Located 2,600 miles southwest of Hawaii, the National Park of American Samoa is the most remote unit of the National Park System and the U.S. National Park south of the Equator. The Park spreads across three islands, 9,500 acres of tropical rainforest, and 4,000 acres of ocean, including coral reefs. While remote, the islands of American Samoa, true to the meaning of the word Samoa (Islands of Sacred Earth), are welcoming and offer beautiful landscapes and centuries of culture and history.
Seasoned backpacker and adventurer Yang Lu earned the grand prize in the 2015 Share the Experience photo contest with this image of a sunburst captured at sunrise in Glen Canyon National Recreation Area, Utah. Yang has made the outdoors part of his daily life and finds deep connection to the land through his lens.
“My photography is not just for recreation, it is to inspire people to explore these areas." -- Yang Lu
Photo by Yang Lu (www.sharetheexperience.org).
The plantings of cherry trees originated in 1912 as a gift of friendship to the People of the United States from the People of Japan. In Japan, the flowering cherry tree, or "Sakura," is an exalted flowering plant. The beauty of the cherry blossom is a potent symbol equated with the evanescence of human life and epitomizes the transformation of Japanese culture throughout the ages.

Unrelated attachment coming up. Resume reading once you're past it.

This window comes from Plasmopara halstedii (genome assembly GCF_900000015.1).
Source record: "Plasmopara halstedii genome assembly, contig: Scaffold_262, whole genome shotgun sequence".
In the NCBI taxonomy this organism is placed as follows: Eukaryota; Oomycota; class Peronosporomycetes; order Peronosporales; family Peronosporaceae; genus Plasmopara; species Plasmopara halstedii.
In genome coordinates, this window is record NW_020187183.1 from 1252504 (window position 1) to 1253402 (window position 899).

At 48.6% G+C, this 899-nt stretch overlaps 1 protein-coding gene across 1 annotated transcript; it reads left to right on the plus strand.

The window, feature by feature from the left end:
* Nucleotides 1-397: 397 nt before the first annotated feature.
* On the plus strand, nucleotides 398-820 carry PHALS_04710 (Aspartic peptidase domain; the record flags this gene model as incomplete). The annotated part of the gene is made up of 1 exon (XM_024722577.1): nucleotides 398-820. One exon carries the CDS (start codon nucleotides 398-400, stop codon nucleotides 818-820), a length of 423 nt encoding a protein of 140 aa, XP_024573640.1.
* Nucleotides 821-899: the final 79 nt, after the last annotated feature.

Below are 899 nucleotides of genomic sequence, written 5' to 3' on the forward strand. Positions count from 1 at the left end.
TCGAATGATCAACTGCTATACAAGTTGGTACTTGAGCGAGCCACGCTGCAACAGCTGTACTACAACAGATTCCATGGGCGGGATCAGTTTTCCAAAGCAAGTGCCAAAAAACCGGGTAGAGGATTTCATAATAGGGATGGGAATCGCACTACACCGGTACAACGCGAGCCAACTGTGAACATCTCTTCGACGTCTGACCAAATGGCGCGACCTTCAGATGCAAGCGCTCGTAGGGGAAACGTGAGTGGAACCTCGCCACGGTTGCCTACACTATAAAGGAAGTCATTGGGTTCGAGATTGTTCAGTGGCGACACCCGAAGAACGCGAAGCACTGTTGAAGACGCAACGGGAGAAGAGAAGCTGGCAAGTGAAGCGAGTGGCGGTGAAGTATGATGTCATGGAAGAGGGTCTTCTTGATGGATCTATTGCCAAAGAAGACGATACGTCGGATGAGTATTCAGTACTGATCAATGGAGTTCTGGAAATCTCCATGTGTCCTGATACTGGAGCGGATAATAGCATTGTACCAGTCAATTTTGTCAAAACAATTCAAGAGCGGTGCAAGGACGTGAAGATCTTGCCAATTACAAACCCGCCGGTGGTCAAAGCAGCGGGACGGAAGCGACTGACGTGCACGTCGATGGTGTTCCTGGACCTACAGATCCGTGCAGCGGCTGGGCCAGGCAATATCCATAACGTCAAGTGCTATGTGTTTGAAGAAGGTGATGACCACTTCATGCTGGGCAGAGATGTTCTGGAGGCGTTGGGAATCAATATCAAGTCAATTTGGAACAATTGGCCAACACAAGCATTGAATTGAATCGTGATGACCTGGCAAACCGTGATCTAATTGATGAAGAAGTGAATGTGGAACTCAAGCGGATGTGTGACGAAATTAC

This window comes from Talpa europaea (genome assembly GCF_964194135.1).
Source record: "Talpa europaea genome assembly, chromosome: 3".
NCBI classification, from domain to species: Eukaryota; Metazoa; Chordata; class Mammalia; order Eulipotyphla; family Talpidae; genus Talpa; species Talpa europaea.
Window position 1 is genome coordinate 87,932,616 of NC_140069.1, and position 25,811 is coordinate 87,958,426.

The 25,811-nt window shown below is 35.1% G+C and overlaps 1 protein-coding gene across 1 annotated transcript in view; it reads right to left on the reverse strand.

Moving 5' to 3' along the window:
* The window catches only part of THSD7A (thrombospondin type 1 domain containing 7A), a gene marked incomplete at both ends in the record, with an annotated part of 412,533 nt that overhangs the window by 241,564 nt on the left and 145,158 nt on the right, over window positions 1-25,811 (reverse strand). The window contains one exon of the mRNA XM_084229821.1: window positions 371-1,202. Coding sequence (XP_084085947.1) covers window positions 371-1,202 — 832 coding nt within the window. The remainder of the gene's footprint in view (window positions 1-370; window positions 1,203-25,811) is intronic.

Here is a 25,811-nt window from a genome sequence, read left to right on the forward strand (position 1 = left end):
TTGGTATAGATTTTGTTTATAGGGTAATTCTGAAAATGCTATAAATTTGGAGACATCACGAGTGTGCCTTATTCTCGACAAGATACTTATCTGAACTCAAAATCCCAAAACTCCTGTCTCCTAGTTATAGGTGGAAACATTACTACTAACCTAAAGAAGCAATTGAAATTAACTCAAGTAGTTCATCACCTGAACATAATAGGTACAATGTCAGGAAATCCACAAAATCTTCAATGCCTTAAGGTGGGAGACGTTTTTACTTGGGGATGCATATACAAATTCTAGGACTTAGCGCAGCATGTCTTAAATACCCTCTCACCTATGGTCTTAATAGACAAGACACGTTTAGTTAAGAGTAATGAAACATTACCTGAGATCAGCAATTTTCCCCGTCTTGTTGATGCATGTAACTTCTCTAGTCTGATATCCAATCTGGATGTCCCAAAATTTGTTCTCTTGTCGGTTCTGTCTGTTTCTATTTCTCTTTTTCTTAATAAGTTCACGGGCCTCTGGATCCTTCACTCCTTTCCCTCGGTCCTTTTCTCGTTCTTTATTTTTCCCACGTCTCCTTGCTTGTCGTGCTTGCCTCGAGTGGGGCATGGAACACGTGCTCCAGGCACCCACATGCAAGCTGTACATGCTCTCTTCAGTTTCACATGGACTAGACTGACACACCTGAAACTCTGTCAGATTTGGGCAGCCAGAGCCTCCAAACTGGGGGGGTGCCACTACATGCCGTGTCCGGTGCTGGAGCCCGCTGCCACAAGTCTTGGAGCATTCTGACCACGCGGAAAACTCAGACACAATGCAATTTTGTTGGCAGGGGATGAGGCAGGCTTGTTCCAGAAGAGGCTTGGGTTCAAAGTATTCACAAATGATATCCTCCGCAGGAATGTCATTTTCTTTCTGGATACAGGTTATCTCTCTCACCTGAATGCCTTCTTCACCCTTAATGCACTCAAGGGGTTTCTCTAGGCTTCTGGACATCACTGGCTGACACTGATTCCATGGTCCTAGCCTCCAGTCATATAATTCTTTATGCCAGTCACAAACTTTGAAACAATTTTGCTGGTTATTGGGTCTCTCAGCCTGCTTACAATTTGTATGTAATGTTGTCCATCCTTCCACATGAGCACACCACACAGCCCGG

DOINews: The Northwest Climate Science Center Welcomes Two New Graduate Fellows
Last edited 4/26/2016
University of Washington graduate students Harry Podschwit and Erika Sutherland have become the two most recent fellows to receive Northwest Climate Science Center support for their graduate research!
Harry Podschwit works with statistics professor Peter Guttorp in Quantitative Ecology and Resource Management to study mega fires. He is currently developing statistical tools to help predict when, where, and how frequently future megafires will occur in the Pacific Northwest. Additionally, he will produce a software package to create custom wildfire probability maps to help inform management decisions.
Erika Sutherland works with Julian Olden in the School of Aquatic and Fishery Sciences. She researches how managers may limit the range expansion of introduced smallmouth bass in order to protect vital salmon habitat in a warming climate. As stream waters warm, the range of smallmouth is expanding, decreasing the habitat available to salmon. Targeted management activities may help reverse to this trend.
The NW CSC welcomes Harry and Erika and looks forward to working with them!